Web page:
In less than a month the federal Affordable Care Act law over which there has been so much debate and speculation finally takes effect and it’s important that Vermont small businesses and their employees are ready.
On October 1, small employers will have to notify their workers whether they are going to offer insurance. It won’t be enough to give them a verbal notification. It has to be in writing. Employers offering insurance must describe the coverage they’re making available. If they’re not offering insurance they must explain to their workers the options available under the mandatory health care exchange.
The ACA requires that every state maintain a health care exchange. These are supposed to function like online marketplaces where individuals and some small businesses can qualify for subsidies to buy insurance. They were promoted as a way to create competition between multiple insurance companies that would bring prices down. In our exchange, the Vermont Health Connect, there will be little competition from two insurers – Blue Cross and Blue Shield and MVP Health Care.
Moreover, Vermont is the only state so far to require individuals and businesses with fewer than 50 employees to purchase their insurance through the exchange. The ACA explicitly bans mandatory participation and some members of Congress have raised objections to Vermont’s law. Nevertheless, there’s been no legal challenge and the administration has said that it won’t waive the mandate. Roughly 100,000 Vermonters will be forced into the exchange next month and many will have to trade their current insurance for whatever the government is offering.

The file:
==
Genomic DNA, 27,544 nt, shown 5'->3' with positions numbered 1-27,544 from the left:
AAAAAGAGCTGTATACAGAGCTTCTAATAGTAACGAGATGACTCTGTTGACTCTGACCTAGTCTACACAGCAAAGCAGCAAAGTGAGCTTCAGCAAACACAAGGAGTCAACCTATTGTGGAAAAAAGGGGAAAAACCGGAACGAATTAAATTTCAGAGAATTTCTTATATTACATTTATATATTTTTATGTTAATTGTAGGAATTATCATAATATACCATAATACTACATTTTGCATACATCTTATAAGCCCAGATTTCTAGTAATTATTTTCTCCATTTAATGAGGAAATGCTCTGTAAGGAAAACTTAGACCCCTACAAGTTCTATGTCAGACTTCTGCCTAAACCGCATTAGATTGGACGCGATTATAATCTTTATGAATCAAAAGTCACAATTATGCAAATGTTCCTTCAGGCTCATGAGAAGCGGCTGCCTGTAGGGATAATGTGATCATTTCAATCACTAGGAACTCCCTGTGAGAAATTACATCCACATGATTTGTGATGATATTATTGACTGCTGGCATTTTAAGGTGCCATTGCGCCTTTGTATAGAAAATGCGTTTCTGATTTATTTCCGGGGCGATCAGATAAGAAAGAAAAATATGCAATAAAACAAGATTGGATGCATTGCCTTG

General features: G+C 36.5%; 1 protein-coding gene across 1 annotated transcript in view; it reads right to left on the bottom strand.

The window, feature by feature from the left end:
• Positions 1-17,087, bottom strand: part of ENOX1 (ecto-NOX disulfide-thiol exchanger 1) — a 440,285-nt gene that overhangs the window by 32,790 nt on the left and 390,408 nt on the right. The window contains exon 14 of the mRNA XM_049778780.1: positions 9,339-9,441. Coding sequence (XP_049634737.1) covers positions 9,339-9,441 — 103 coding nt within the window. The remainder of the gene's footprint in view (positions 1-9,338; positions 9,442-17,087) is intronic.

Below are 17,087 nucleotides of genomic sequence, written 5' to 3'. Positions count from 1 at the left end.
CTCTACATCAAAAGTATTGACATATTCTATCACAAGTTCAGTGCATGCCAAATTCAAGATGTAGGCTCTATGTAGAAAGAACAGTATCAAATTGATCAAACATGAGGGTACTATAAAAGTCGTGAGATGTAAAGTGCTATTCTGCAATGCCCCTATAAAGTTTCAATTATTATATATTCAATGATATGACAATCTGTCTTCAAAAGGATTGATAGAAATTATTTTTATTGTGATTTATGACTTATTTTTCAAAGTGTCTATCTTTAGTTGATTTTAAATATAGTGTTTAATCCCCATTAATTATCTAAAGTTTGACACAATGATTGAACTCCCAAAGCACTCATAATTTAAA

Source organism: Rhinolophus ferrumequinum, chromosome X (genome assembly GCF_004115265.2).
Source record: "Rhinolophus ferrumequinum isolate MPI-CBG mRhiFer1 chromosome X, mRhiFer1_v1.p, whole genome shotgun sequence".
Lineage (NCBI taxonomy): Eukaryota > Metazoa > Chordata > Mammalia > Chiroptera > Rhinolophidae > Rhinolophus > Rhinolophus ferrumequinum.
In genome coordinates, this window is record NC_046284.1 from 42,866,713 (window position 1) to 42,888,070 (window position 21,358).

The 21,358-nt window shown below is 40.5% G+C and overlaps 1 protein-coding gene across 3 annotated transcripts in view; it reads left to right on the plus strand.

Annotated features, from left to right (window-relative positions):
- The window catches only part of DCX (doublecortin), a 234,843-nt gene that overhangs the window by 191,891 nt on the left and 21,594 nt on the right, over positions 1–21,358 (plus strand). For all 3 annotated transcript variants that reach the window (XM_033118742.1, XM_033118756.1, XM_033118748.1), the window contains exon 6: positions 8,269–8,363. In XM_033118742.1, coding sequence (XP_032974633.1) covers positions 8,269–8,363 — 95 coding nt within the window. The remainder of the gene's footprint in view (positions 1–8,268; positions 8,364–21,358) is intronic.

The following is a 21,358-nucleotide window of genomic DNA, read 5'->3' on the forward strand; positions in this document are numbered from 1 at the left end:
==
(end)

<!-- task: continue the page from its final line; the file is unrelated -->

Some individuals will qualify for a subsidy. Whether it will be enough to cover the higher premiums is an open question. Those who don’t qualify will have to make up the difference out of their pockets.
All of this may be confusing to people who cheered when President Obama promised multiple times and in many places that they can keep their current insurance. In the meantime, there are additional considerations for small business owners in Vermont:
• They’ll have to report the cost of employee health benefits (both employee and employer contributions) on IRS form W2 for tax year 2012. The IRS hasn’t caught up to this provision of the law yet, so until it can issue additional regulations, only employers filing more than 250 W-2s are required to start calculating health benefits immediately. For the rest it’s voluntary, at least for now.
• The threshold at which medical expenses as a percentage of income increases from 7.5 % to 10%.
• In January of next year, only 15 months from now, employers will have to decide whether they’re large or small as defined by the law. A small business is one with fewer than 50 full-time employees. But that’s not as simple as it sounds: The law defines full-time employment as 30 hours per week, not the traditional 40 hours per week. So some part-time workers are actually full-time workers under the law. Also, part-time employees must be added up to create Full Time Equivalents.
Businesses with only a handful of full-time workers may nevertheless be required to provide insurance for all of their employees; multiple small businesses under the same ownership can be lumped together to create one large business with more than 50 employees.
There are too many open questions and this has created massive confusion among employers and even the experts. Businesses have to make choices about cutting hours, eliminating jobs, and avoiding growth to avoid higher costs. Whether Vermont’s scheme will succeed remains to be seen.
The National Federation of Independent Business has been fighting the ACA for three years. Our members have warned from the beginning that it would disrupt the labor market, discourage hiring, reduce business competitiveness, and dampen the economy.
But the law is here so it’s up to small businesses to prepare as well as they can.